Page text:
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Virus, fund misselling shake up list of Korea’s top banking groups

KB Financial, free from fund fiasco, replaces Shinhan’s top banking position

Industrial Bank of Korea headquarters, left, and Woori Bank headquarters, both located in central Seoul. (Yonhap)
Industrial Bank of Korea headquarters, left, and Woori Bank headquarters, both located in central Seoul. (Yonhap)

The coronavirus pandemic and the recent fund misspelling fiasco have reversed South Korea’s list of top financial groups, propelling those who dodged bullets to the top with better-than-expected second-quarter earnings, data showed Tuesday.

Of the major institutions that have disclosed their second-quarter earnings, Woori Financial Group and Shinhan Financial Group -- which their flagship lender and brokerage units were accused of misselling either derivatives-linked funds or now-frozen funds managed by Lime Asset Management -- saw their net profit plummet on-year by 45.3 percent and 12.3 percent to 682.1 billion won ($570.2 million) and 873.1 billion won, respectively.

Their weak second-quarter performances allowed KB Financial Group to snatch the throne from Shinhan Financial, boasting net profit of 981.8 billion won, which had gained nearly 1 percent on-year, despite coronavirus risks.

KB Financial is followed by Shinhan Financial and Hana Financial Group with Woori Financial now ranked No.4.

While the financial institutions tried to downplay the risks, misselling of troubled funds played a key part in dragging down their net profits. They had to set aside appropriation for compensation to customers who suffered losses from the funds and to mend cracks from other related risks, unlike KB, which has been free from such charges.

Shinhan Financial’s brokerage unit Shinhan Investment Corp., for example, apparently had to set aside 124.8 billion won in the second quarter for the troubled derivatives-linked fund worth a combined 380 billion won they allegedly missold to customers. The brokerage reportedly set aside a total 201.7 billion won to combat risks related to the issue, which in turn affected its holding group’s performance.

Woori Financial Chairman and CEO Sohn Tae-seung also admitted DLFs as a key factor that led to its weak performance, saying the figure was due “to the longer-than-expected coronavirus pandemic outbreak and investments to counter uncertainties related to private equity funds,” in a statement.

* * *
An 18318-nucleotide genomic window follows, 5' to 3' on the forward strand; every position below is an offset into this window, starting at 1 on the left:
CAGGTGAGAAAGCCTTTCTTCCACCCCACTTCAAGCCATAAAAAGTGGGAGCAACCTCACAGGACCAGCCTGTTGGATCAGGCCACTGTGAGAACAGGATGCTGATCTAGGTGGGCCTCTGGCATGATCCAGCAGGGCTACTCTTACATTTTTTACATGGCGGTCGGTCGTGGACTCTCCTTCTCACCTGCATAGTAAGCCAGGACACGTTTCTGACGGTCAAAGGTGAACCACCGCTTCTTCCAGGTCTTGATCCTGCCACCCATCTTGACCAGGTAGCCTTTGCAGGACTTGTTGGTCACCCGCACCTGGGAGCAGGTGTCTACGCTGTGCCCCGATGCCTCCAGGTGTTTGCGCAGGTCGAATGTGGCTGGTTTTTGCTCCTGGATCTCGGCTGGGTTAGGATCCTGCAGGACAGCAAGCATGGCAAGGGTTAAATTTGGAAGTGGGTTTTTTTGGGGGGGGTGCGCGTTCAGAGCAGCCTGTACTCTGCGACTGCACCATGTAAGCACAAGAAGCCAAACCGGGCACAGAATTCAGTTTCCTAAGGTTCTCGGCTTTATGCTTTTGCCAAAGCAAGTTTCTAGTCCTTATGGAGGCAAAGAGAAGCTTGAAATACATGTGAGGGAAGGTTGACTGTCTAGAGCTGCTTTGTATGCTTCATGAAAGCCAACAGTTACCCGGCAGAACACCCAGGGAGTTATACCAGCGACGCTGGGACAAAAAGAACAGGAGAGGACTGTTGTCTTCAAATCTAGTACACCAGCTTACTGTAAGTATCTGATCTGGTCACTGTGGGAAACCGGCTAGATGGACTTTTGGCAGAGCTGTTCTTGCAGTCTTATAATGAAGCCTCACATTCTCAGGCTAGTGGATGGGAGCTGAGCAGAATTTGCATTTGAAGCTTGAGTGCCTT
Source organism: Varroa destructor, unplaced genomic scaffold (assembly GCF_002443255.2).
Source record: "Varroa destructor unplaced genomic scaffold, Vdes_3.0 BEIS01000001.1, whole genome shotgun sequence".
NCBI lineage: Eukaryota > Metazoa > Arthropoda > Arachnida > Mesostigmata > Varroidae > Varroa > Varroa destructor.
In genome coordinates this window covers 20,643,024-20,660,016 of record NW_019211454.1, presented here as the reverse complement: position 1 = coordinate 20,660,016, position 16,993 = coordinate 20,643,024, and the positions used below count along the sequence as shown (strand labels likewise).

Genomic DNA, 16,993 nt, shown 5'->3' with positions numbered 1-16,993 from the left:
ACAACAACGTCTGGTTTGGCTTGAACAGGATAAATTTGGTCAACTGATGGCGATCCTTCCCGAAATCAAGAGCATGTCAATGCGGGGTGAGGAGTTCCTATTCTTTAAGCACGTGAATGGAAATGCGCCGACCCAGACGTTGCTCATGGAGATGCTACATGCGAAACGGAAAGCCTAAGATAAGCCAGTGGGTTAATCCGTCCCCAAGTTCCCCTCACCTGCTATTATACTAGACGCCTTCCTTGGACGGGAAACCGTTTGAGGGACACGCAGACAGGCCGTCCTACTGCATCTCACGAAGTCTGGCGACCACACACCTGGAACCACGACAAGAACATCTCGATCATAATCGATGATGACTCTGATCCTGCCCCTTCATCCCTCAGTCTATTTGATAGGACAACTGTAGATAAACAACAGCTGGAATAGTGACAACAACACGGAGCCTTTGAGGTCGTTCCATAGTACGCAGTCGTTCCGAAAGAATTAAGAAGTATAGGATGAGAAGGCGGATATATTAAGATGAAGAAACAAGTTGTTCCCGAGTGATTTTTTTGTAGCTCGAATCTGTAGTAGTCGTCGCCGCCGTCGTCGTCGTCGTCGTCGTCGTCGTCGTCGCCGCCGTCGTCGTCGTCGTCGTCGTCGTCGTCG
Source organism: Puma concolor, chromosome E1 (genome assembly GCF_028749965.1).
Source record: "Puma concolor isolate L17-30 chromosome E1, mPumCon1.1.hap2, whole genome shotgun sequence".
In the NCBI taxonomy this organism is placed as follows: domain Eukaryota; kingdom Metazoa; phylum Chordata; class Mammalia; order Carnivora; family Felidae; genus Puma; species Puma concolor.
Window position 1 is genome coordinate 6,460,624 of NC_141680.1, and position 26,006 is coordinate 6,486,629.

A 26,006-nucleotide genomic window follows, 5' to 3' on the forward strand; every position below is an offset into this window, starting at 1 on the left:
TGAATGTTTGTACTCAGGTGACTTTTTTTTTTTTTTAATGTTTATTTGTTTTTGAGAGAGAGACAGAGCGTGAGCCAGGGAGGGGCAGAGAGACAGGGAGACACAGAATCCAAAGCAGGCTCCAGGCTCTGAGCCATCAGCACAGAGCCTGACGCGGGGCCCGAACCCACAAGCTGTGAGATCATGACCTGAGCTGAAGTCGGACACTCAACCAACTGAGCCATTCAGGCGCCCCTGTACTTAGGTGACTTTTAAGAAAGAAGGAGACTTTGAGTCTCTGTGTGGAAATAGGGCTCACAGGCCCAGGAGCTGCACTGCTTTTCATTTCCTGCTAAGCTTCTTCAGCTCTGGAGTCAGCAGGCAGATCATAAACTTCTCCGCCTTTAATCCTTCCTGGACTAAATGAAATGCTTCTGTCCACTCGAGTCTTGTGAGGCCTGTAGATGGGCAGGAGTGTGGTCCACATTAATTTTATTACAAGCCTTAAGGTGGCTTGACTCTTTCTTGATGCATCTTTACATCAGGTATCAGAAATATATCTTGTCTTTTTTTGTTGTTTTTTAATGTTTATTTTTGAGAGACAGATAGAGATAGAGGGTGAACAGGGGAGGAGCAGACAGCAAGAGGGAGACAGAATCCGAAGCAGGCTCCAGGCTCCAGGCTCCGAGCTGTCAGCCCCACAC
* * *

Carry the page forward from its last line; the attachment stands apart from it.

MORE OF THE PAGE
Woori Financial’s flagship bank sold the largest amount of troubled Lime funds worth a combined 357.7 billion won and was fined 19.7 billion won by the Financial Supervisory Service earlier this year for misselling derivatives-linked products tied to bond yields of major economies.

Hana Financial, meanwhile, reported a second-quarter net income of 693.9 billion won, up 4.2 percent from a year earlier, despite being a key sales channel for DLF products, due to the robust performance of its nonbanking units.

The financial groups may have posted varied results, but most of their net interest margins –- a key barometer for the institutions’ profit from yields and interests –- slipped, extending the downward momentum it gained in the second-half of last year. KB Financial and Shinhan Financial’s NIM slid by 10 basis points and 2 basis points on-quarter to 1.74 percent and 1.84 percent, respectively. Woori Financial shed 5 basis points to 1.58 percent, while Hana Financial’s figure remained flat at 1.62 percent.

An official at KB Financial cited the drop in the benchmark interest rate for the dip in NIMs.

“The policy rate fell by 75 basis points, which led to a drop in market interest rates and a decline in NIM,” the official said.

The Bank of Korea has been keeping the interest rate frozen at the record-low of 0.5 percent since its rate cut decision in May, to minimize the economic fallout from the pandemic.

DLF products were designed to earn large amounts of money when interest rates of major economies stay above a certain level.

The products, however, suffered as bond yields in the US, Britain and Germany unexpectedly plummeted weighed down by speculation that central banks in major economies might aggressively slash their base rates.

Many consumers have reported losses of up to or over 90 percent of their investments after interest rates or bond yields in the major economies tumbled.

By Jung Min-kyung (